what are the interdependencies in the build process?
Robert P. J. Day
rpjday at mindspring.com
Sun Jan 4 09:41:59 PST 2004
as a newcomer to building an LFS system, i was interested in what it was
possible to "parallelize" in the build process, and i didn't see anything about
this in the FAQ. i'm interested not so much to speed up the process, but to
clarify which parts are *not* related to other steps, to understand where
there's a clear distinction between phases of the build process. (i'm
following the steps in the order they're presented in chapter 5.)
to start with, it's clear that we should build and install binutils first, since
that's critical for the very next step of building gcc pass 1.
but what about the next phase, gcc pass 1? while we can't *build* that
until the binutils phase is done and binutils are installed, is there any reason
that we can't at least start the configure process for gcc? in short, must
binutils be installed for us to just start the gcc configure step? that is, will
the gcc configure step fail before the binutils programs are installed? being
new at this, i'm not sure what kind of validation that configure step does.
regarding the next step -- installing the kernel headers -- is there any reason
this can't be done at any time until now? after all, this is just installing headers
that neither of the previous two steps seems to care about, so it seems you
could actually install them right off the bat -- in parallel with either of the
first two phases. is that correct?
when we get to configuring and building glibc for the first time, again, how
much could we have done by now? could we have at least done the configure?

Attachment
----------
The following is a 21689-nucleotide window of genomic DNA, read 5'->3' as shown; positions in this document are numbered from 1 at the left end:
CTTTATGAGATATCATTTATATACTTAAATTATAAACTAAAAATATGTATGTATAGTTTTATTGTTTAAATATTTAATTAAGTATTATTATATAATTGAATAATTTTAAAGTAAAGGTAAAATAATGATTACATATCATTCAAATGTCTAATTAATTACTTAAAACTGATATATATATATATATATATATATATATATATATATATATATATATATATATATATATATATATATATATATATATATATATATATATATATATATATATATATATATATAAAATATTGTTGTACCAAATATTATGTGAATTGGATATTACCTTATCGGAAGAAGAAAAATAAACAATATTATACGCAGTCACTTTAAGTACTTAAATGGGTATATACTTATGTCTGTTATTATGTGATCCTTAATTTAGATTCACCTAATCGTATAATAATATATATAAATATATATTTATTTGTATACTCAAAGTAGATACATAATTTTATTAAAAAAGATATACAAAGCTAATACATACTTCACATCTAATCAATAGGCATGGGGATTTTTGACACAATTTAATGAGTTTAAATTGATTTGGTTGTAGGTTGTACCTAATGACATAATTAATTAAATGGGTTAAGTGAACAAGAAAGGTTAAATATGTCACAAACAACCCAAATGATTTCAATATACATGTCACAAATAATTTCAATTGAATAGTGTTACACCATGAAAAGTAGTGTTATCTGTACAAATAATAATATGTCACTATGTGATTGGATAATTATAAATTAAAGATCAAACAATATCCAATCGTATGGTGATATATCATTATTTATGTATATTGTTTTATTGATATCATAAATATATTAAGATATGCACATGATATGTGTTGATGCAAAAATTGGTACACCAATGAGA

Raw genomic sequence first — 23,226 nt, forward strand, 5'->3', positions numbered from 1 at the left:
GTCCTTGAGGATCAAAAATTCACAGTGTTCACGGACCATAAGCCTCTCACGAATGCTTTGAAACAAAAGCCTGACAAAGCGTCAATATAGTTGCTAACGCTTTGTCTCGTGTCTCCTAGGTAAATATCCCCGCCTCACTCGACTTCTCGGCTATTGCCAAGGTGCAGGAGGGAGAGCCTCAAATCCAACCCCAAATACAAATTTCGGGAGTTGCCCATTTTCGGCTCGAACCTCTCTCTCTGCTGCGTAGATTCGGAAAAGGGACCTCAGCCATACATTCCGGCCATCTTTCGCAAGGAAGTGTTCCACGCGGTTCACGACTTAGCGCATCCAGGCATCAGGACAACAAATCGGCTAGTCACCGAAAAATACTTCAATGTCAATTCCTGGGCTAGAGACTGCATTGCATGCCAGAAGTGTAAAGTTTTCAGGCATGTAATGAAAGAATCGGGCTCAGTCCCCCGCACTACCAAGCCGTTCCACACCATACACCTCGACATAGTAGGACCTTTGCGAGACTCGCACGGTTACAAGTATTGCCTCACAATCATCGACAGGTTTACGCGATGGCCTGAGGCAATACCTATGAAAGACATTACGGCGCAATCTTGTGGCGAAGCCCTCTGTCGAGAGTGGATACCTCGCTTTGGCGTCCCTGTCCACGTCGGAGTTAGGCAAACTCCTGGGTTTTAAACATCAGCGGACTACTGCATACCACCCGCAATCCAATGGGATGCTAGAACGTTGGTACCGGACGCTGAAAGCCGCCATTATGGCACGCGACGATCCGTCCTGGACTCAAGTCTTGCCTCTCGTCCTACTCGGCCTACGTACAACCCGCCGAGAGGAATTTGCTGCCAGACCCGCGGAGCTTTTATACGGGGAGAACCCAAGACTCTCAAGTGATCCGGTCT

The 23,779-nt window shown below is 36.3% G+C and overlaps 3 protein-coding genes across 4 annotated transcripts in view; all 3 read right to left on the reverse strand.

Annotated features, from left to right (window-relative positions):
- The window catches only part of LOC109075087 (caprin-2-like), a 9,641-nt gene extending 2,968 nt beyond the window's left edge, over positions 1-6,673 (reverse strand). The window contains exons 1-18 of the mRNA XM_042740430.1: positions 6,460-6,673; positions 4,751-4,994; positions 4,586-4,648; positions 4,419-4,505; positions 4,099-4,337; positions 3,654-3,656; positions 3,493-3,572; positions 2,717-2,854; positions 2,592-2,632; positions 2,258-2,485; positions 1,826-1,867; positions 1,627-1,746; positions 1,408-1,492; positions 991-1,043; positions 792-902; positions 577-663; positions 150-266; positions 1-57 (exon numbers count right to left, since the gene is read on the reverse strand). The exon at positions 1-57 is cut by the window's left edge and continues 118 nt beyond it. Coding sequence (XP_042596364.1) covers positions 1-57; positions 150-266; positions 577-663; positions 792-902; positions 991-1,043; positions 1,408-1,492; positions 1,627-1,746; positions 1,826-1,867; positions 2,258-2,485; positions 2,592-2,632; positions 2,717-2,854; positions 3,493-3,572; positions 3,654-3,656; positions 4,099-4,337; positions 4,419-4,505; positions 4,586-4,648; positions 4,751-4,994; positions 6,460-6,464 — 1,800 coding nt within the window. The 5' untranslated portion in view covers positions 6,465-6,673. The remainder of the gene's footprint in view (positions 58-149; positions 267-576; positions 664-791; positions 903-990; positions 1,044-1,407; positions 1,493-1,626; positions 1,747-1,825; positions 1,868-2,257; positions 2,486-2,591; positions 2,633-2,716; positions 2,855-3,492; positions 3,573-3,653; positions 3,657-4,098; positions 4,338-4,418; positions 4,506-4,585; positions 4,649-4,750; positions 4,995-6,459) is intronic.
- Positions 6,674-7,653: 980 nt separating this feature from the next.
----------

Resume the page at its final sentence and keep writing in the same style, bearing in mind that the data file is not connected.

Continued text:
clearly the actual "make" requires all of the previous steps to have finished,
but what about just starting the "configure" before now?
(this may be a naive question, but if i look at the configure for glibc, i see
that there are options like --prefix=, --with-headers=, and --with-binutils.
clearly, doing the "make" will require that there be finished products in those
directories, but does the configure step actually check for contents? if not,
then this configure step could have been done in parallel with the previous
regarding "locking in" glibc, it seems clear that that has to wait until the
initial version of "ld" is no longer needed, which seems to require the previous
glibc step to have finished completely.
after that, i just glanced at them but it seems that all of tcl, expect and dejagnu
could be configured, built and installed in parallel. (and, again, could these at
least have been configured long before now in anticipation of the eventual gcc
and glibc being in the right places?)
at this point, it's clear that all of the previous needs to be done for gcc pass 2,
so i'll stop here. thanks for any guidance.
More information about the lfs-support